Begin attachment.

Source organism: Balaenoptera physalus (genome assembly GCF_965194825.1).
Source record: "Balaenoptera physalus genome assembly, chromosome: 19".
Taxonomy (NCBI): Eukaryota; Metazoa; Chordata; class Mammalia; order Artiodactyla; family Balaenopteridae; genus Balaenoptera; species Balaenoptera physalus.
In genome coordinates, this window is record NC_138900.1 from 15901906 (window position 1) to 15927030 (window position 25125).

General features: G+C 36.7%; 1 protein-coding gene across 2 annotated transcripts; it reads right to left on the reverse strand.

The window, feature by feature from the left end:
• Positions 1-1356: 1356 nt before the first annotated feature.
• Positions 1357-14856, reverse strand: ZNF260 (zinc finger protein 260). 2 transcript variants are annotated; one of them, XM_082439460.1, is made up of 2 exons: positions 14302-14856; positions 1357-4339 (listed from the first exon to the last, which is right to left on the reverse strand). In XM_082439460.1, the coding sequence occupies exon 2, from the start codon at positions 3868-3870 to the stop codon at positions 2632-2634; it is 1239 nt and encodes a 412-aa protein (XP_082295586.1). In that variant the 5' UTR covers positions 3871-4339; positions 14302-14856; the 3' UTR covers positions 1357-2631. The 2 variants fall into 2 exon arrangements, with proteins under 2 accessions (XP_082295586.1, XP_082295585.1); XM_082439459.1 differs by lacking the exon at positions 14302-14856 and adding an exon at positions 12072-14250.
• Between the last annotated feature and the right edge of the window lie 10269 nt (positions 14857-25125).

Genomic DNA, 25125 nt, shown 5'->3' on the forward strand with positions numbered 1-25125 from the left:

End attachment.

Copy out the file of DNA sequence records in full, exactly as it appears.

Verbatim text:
Source organism: Balaenoptera physalus (genome assembly GCF_965194825.1).
Source record: "Balaenoptera physalus genome assembly, chromosome: 19".
Taxonomy (NCBI): Eukaryota; Metazoa; Chordata; class Mammalia; order Artiodactyla; family Balaenopteridae; genus Balaenoptera; species Balaenoptera physalus.
In genome coordinates, this window is record NC_138900.1 from 15901906 (window position 1) to 15927030 (window position 25125).

General features: G+C 36.7%; 1 protein-coding gene across 2 annotated transcripts; it reads right to left on the reverse strand.

The window, feature by feature from the left end:
• Positions 1-1356: 1356 nt before the first annotated feature.
• Positions 1357-14856, reverse strand: ZNF260 (zinc finger protein 260). 2 transcript variants are annotated; one of them, XM_082439460.1, is made up of 2 exons: positions 14302-14856; positions 1357-4339 (listed from the first exon to the last, which is right to left on the reverse strand). In XM_082439460.1, the coding sequence occupies exon 2, from the start codon at positions 3868-3870 to the stop codon at positions 2632-2634; it is 1239 nt and encodes a 412-aa protein (XP_082295586.1). In that variant the 5' UTR covers positions 3871-4339; positions 14302-14856; the 3' UTR covers positions 1357-2631. The 2 variants fall into 2 exon arrangements, with proteins under 2 accessions (XP_082295586.1, XP_082295585.1); XM_082439459.1 differs by lacking the exon at positions 14302-14856 and adding an exon at positions 12072-14250.
• Between the last annotated feature and the right edge of the window lie 10269 nt (positions 14857-25125).

Genomic DNA, 25125 nt, shown 5'->3' on the forward strand with positions numbered 1-25125 from the left: